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United States Department of Agriculture

Agricultural Research Service

Research Project: DIOXINS AND OTHER ENVIRONMENTAL CONTAMINANTS IN FOOD

Location: Animal Metabolism-Agricultural Chemicals Research

Title: In Vivo Stereoisomerization of HBCD Gamma and Alpha Is Tissue and Stereoisomer Specific

Authors
item Hakk, Heldur
item Huwe, Janice
item Szabo, David -
item Diliberto, Janet -
item Birnbaum, Linda -

Submitted to: Dioxin Meeting
Publication Type: Proceedings
Publication Acceptance Date: July 13, 2010
Publication Date: August 30, 2010
Citation: Hakk, H., Huwe, J.K., Szabo, D., Diliberto, J., Birnbaum, L.S. 2010. In vivo stereoisomerization of HBCD gamma and alpha is tissue and stereoisomer specific. 30th International Symposium on Halogenated Persistant Organic Pollutants (POPs), September 12-17, 2010, San Antonio, TX. Available: http://www.xcdtech.com/dioxin2010/pdf/1436.pdf.

Interpretive Summary: Hexabromocyclododecane (HBCD) is a high production volume flame-retardant used primarily in thermal insulation, and the commercial mixture is made of three diastereomers (a, ß, and '). The present mouse metabolism studies were conducted to investigate the possible stereoisomerization of individual diastereomers that has been hypothesized to lead to the predominance of a-HBCD seen in environmental samples. Based on HBCD diastereomer standards, no parent or stereoisomerized products were detected in the urine, only a very polar metabolite(s). All three diastereoisomers, a-, ß- and '-HBCD were detected in the feces after a '-[14C]HBCD oral dose. In the liver only '-HBCD and ß-HBCD were detected, and the fat contained all three diastereomers, while the brain contained only ß-HBCD. Stereoisomerization levels were calculated for feces, liver, fat and brain, and for feces and liver were less that half of the excreta/tissue radioactivity. These data are in contrast to those obtained for the a-[14C]HBCD. No stereoisomerized products of a-HBCD were detected in the feces and liver; more than half and about a third of the radioactivity in the liver and feces, respectively, was parent compound. As seen before with '-HBCD, no parent compound was detected in the urine, blood or bile of a-HBCD dosed mice. In conclusion, differences in the metabolic rates exist between '-HBCD and a-HBCD ('-HBCD is more quickly metabolized in mice) and, in vivo stereoisomerization of '-HBCD to a- and ß- is occurring. Both observation undoubtedly contribute to the observed diastereomer patterns seen in environmental samples.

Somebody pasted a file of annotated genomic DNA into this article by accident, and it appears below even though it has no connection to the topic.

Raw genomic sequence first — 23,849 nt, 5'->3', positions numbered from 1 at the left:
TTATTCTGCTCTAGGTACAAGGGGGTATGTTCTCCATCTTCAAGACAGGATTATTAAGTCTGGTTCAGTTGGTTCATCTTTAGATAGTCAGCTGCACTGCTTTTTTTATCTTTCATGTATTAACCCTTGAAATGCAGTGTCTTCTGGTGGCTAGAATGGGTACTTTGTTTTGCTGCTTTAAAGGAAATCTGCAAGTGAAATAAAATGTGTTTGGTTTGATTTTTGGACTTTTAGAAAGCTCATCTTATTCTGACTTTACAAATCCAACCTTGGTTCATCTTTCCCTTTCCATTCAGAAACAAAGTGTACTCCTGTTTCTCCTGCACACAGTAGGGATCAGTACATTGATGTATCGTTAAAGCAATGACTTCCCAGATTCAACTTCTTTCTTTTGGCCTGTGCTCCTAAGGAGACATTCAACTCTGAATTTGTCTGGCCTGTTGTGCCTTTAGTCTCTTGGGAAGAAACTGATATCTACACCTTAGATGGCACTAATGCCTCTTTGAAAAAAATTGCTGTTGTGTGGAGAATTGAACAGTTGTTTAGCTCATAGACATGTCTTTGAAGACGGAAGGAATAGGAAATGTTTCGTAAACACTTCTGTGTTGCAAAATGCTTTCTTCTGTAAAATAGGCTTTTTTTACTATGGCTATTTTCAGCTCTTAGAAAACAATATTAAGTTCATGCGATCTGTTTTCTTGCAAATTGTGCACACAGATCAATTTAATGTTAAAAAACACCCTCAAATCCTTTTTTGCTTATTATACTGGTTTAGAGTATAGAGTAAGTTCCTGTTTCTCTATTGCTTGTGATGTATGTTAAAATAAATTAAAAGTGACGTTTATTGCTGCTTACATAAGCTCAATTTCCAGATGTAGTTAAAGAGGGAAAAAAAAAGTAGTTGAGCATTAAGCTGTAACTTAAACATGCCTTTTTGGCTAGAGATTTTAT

Technical Abstract: Hexabromocyclododecane (HBCD) is a flame-retardant used in thermal insulation, plastics and textiles, and the present mouse metabolism studies were initiated to investigate the possible stereoisomerization of individual diastereomers present in the commercial mixture (a, ß, and ') that has been hypothesized to lead to the shifted patterns seen in environmental samples. Based on HBCD diastereomer standards, no parent or stereoisomerized products were detected in the urine by TLC, only a very polar metabolite(s). All three diastereoisomers, a-, ß- and '-HBCD were detected in the feces after a '-[14C]HBCD oral dose by LC/MS analyses. 11% of the feces [14C] was either a- or ß-HBCD, while 4% was '-parent. In the liver only '-HBCD and ß-HBCD were detected, while the fat contained all three diastereomers, and the brain contained only ß-HBCD. 15% of the radioactivity present in the liver was stereoisomerized ß-HBCD and 6% was the parent '-HBCD, while 16% of the fat radioactive content consisted of stereoisomers. These data are in contrast to those obtained for the a-[14C]HBCD. No stereoisomerized products of a-HBCD were detected in the feces and liver; 62 and 34% of the radioactivity in the liver and feces was a-HBCD parent compound, respectively, the rest consisted of metabolites. As with '-HBCD, no parent compound was detected in the urine, blood or bile of a-HBCD dosed mice. In conclusion, differences in the metabolic rates exist between the two HBCD diastereomers and, in vivo stereoisomerization of '-HBCD to a- and ß- is occurring. Both observations are suspected to contribute to the diastereomeric patterns seen in environmental samples.

Last Modified: 7/24/2014
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